Then there was an actual joust, which was the most disappointing thing I witnessed at the fair. It was like a comical, Monty Python joust. Both knights rode toward each other and clanked swords. Clink. Clang. Clink. Every now and then, Sir Angus's truculent horse would decide he wasn't really into it, and he'd just carry Angus away from the fight. Then the English guy would run up to Angus and clink, ding. Eventually, the English guy made Angus drop his sword, so Angus anticlimactically pushed the English guy off his horse. The crowd cheered. I was hot.

So we left. Erica remembered about getting an incriminating bawdy-wench picture of me, but somewhere between being ten feet from the exit and zero feet from the exit, she forgot about it. I didn't remind her. I was half-disappointed and half-relieved. Well, maybe 45% disappointed, 55% relieved.

All in all, it was the best medieval fair ever. Well, at least it beat Fanny Wood Day.

It occurs to me that in my twelve years under the tutelage of the Scotch Plains-Fanwood School District, no one once complained about my use of the split infinitive. I feel that my English teachers ought to (boldly!) be commended* for their reasonableness and not getting all up in my grill over a "pointless affectation of usage." I only wish the high school administration were so enlightened when it comes to wearing hats on the premises.

*Actually, I don't. I honestly believe that people, English teachers included, should behave reasonably just as the sun should rise every morning. But it turns out that people are a lot more likely to do the right thing if you heap praise on them for doing so. So kudos to the English teachers.

Saturday, October 2, 2004

I approach the Kohl's at Blue Star Shopping Center in (I think) Watchung with a sense of dread; there's always the possibility of running into someone I know there. Mom says I need more underwear — I guess she's as afraid of bleach as I am — and I'm at Kohl's for two reasons: (1) I doubt I'll see anyone I know there and (2) if I do, they'll be as humbled by the ghettoness of the store as I'll be. Now, if you're not familiar with the Kohl's chain because you live in an area saturated with Wal-Marts or Targets or Century 21's, it's the store for rednecks deluded into thinking that K-Mart is beneath them. It's where you get 12-karat silver jewelry, autumn placemats shaped like cornucopias, and, now that Christmastime is coming around, a Santa Face Wall Plaque for only $8.99. Because there's no better way to celebrate the birth of Our Lord and Savior Jesus Christ than by saving 25% on ugly kitsch.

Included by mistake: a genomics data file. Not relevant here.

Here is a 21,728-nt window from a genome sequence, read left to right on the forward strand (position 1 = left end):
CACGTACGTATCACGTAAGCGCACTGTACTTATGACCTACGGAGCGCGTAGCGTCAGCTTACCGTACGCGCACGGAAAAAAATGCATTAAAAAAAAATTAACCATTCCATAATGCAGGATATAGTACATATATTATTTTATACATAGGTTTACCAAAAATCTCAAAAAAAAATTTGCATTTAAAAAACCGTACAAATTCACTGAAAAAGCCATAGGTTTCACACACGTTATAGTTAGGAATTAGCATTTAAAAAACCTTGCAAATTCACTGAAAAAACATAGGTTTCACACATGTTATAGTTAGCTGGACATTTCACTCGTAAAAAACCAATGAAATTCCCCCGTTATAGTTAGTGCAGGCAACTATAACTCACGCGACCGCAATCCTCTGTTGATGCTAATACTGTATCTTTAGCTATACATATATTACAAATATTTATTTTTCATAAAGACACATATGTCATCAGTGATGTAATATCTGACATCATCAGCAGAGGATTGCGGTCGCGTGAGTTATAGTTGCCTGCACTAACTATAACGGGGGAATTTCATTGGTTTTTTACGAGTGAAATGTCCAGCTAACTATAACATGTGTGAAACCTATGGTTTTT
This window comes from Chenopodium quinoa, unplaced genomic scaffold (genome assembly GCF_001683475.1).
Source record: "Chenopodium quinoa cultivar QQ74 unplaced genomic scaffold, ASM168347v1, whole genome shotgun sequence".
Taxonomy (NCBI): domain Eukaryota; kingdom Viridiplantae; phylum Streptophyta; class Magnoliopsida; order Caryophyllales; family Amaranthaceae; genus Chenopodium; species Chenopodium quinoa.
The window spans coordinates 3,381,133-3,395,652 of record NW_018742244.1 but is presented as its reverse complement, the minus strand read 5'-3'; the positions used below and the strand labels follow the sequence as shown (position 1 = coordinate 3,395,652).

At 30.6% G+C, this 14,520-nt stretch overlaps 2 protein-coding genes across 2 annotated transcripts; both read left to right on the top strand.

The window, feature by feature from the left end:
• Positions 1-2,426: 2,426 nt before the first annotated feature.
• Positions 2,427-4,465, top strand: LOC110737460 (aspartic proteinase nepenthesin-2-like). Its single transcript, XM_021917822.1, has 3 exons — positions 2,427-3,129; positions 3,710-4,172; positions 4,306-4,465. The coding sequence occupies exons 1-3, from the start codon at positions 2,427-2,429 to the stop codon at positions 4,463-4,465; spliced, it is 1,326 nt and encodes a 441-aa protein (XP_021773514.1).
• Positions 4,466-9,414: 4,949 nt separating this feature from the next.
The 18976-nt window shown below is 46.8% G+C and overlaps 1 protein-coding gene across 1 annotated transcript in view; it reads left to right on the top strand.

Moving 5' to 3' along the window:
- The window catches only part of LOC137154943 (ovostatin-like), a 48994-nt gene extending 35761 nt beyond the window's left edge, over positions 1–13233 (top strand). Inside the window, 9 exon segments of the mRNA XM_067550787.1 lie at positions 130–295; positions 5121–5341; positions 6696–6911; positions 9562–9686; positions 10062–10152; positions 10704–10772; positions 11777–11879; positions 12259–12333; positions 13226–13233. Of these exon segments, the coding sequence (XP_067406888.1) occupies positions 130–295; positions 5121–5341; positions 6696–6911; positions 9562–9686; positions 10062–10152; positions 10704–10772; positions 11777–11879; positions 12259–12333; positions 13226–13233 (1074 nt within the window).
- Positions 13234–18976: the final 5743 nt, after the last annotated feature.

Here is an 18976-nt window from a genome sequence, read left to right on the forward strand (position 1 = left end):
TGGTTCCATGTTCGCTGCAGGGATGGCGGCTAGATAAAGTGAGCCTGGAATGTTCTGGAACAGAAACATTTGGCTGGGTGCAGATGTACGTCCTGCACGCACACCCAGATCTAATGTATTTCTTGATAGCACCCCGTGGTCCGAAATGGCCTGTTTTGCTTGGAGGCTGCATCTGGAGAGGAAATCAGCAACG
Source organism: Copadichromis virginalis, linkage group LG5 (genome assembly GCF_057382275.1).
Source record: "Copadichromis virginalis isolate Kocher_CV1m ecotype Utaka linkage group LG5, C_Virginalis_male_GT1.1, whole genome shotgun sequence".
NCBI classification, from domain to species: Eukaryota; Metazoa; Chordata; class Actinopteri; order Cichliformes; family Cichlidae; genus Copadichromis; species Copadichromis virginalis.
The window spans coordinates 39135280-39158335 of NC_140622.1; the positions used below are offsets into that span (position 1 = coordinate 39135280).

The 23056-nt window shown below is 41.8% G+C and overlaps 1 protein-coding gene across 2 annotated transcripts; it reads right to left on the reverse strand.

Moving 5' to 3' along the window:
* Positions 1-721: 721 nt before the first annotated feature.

So, I'm waiting on line with my underwear-by-the-pound and I'm just amazed by all the tourist-trap white-trash crap people are actually paying good money for. I mean, I could understand buying say, an off-white yarn tablecloth if it actually looked good. But nothing at Kohl's looks good (least of all, the customers). Now I don't have the world's best sense of style, but I just can't imagine the mind-fuck decor these people have to be living in day in and day out.

Which reminds me, why the hell are people still undecided about the election? I think it's about time we round up the undecided voters and beat some sense into them.... Maybe we should start shaming people into voting for Kerry. I could sport a bumper sticker that says "Serial arsonists for Bush" or "My eldest son satisfied Dick Cheney's voracious appetite" or my personal favorite: "Pussies for Bush!" I mean, that one's good even once the election's over.